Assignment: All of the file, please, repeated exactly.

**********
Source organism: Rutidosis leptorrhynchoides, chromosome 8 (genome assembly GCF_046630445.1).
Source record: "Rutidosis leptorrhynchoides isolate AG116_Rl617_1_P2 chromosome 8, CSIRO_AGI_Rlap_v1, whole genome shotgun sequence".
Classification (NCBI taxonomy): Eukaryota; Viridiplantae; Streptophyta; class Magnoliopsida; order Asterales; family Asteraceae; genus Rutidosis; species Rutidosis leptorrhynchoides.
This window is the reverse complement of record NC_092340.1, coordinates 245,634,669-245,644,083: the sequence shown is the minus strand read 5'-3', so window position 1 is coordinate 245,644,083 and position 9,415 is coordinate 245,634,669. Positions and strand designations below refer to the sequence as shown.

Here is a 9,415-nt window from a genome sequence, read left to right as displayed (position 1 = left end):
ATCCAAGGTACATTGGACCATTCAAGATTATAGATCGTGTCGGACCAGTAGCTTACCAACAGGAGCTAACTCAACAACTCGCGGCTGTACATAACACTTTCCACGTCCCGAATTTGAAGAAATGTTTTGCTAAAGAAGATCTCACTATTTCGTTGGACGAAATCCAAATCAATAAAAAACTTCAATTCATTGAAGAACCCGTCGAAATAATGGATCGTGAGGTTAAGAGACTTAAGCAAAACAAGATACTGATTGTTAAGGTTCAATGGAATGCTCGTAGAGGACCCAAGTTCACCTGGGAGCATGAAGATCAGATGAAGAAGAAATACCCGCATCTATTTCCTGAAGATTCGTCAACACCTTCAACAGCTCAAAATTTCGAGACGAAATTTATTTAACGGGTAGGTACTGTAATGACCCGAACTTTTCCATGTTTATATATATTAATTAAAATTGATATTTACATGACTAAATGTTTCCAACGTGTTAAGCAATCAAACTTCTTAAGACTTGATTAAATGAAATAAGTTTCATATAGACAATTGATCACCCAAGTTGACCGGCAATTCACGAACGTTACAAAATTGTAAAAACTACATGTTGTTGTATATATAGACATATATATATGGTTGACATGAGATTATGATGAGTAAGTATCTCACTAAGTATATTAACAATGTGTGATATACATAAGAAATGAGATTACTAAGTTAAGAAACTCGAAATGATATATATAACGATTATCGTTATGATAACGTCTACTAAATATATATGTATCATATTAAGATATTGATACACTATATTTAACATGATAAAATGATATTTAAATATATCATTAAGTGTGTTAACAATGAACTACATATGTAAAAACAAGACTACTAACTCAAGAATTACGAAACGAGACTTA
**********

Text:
Source organism: Rutidosis leptorrhynchoides, chromosome 8 (genome assembly GCF_046630445.1).
Source record: "Rutidosis leptorrhynchoides isolate AG116_Rl617_1_P2 chromosome 8, CSIRO_AGI_Rlap_v1, whole genome shotgun sequence".
Classification (NCBI taxonomy): Eukaryota; Viridiplantae; Streptophyta; class Magnoliopsida; order Asterales; family Asteraceae; genus Rutidosis; species Rutidosis leptorrhynchoides.
This window is the reverse complement of record NC_092340.1, coordinates 245,634,669-245,644,083: the sequence shown is the minus strand read 5'-3', so window position 1 is coordinate 245,644,083 and position 9,415 is coordinate 245,634,669. Positions and strand designations below refer to the sequence as shown.

Here is a 9,415-nt window from a genome sequence, read left to right as displayed (position 1 = left end):
ATCCAAGGTACATTGGACCATTCAAGATTATAGATCGTGTCGGACCAGTAGCTTACCAACAGGAGCTAACTCAACAACTCGCGGCTGTACATAACACTTTCCACGTCCCGAATTTGAAGAAATGTTTTGCTAAAGAAGATCTCACTATTTCGTTGGACGAAATCCAAATCAATAAAAAACTTCAATTCATTGAAGAACCCGTCGAAATAATGGATCGTGAGGTTAAGAGACTTAAGCAAAACAAGATACTGATTGTTAAGGTTCAATGGAATGCTCGTAGAGGACCCAAGTTCACCTGGGAGCATGAAGATCAGATGAAGAAGAAATACCCGCATCTATTTCCTGAAGATTCGTCAACACCTTCAACAGCTCAAAATTTCGAGACGAAATTTATTTAACGGGTAGGTACTGTAATGACCCGAACTTTTCCATGTTTATATATATTAATTAAAATTGATATTTACATGACTAAATGTTTCCAACGTGTTAAGCAATCAAACTTCTTAAGACTTGATTAAATGAAATAAGTTTCATATAGACAATTGATCACCCAAGTTGACCGGCAATTCACGAACGTTACAAAATTGTAAAAACTACATGTTGTTGTATATATAGACATATATATATGGTTGACATGAGATTATGATGAGTAAGTATCTCACTAAGTATATTAACAATGTGTGATATACATAAGAAATGAGATTACTAAGTTAAGAAACTCGAAATGATATATATAACGATTATCGTTATGATAACGTCTACTAAATATATATGTATCATATTAAGATATTGATACACTATATTTAACATGATAAAATGATATTTAAATATATCATTAAGTGTGTTAACAATGAACTACATATGTAAAAACAAGACTACTAACTCAAGAATTACGAAACGAGACTTA